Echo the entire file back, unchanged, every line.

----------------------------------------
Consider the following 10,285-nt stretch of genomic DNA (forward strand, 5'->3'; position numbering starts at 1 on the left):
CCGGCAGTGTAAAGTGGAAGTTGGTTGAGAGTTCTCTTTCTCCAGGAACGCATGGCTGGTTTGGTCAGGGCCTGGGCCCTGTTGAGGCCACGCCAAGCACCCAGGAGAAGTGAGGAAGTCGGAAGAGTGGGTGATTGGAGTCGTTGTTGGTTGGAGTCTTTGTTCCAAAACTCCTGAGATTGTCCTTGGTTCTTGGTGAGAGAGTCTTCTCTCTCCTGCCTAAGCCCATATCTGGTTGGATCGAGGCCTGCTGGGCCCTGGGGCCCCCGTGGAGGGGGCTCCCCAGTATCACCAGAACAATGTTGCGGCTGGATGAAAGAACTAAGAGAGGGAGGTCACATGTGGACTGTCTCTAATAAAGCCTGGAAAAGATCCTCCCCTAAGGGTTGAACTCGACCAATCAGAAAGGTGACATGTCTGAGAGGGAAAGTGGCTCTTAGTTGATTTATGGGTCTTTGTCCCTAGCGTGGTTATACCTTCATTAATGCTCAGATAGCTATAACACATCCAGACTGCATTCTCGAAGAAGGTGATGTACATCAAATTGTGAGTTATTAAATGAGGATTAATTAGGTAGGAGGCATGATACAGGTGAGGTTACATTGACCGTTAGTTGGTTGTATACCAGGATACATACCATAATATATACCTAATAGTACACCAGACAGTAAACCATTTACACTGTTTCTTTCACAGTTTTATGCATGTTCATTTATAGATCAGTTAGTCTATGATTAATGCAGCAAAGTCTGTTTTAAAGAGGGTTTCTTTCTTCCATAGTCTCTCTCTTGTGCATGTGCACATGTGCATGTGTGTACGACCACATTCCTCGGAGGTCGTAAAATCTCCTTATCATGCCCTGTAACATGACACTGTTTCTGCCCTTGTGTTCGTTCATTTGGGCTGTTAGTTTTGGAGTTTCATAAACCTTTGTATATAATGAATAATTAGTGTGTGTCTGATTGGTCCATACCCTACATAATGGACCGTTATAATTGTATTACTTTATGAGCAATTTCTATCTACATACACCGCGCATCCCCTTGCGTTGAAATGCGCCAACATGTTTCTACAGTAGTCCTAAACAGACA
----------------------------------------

Consider the following 10,285-nt stretch of genomic DNA (forward strand, 5'->3'; position numbering starts at 1 on the left):
CCGGCAGTGTAAAGTGGAAGTTGGTTGAGAGTTCTCTTTCTCCAGGAACGCATGGCTGGTTTGGTCAGGGCCTGGGCCCTGTTGAGGCCACGCCAAGCACCCAGGAGAAGTGAGGAAGTCGGAAGAGTGGGTGATTGGAGTCGTTGTTGGTTGGAGTCTTTGTTCCAAAACTCCTGAGATTGTCCTTGGTTCTTGGTGAGAGAGTCTTCTCTCTCCTGCCTAAGCCCATATCTGGTTGGATCGAGGCCTGCTGGGCCCTGGGGCCCCCGTGGAGGGGGCTCCCCAGTATCACCAGAACAATGTTGCGGCTGGATGAAAGAACTAAGAGAGGGAGGTCACATGTGGACTGTCTCTAATAAAGCCTGGAAAAGATCCTCCCCTAAGGGTTGAACTCGACCAATCAGAAAGGTGACATGTCTGAGAGGGAAAGTGGCTCTTAGTTGATTTATGGGTCTTTGTCCCTAGCGTGGTTATACCTTCATTAATGCTCAGATAGCTATAACACATCCAGACTGCATTCTCGAAGAAGGTGATGTACATCAAATTGTGAGTTATTAAATGAGGATTAATTAGGTAGGAGGCATGATACAGGTGAGGTTACATTGACCGTTAGTTGGTTGTATACCAGGATACATACCATAATATATACCTAATAGTACACCAGACAGTAAACCATTTACACTGTTTCTTTCACAGTTTTATGCATGTTCATTTATAGATCAGTTAGTCTATGATTAATGCAGCAAAGTCTGTTTTAAAGAGGGTTTCTTTCTTCCATAGTCTCTCTCTTGTGCATGTGCACATGTGCATGTGTGTACGACCACATTCCTCGGAGGTCGTAAAATCTCCTTATCATGCCCTGTAACATGACACTGTTTCTGCCCTTGTGTTCGTTCATTTGGGCTGTTAGTTTTGGAGTTTCATAAACCTTTGTATATAATGAATAATTAGTGTGTGTCTGATTGGTCCATACCCTACATAATGGACCGTTATAATTGTATTACTTTATGAGCAATTTCTATCTACATACACCGCGCATCCCCTTGCGTTGAAATGCGCCAACATGTTTCTACAGTAGTCCTAAACAGACA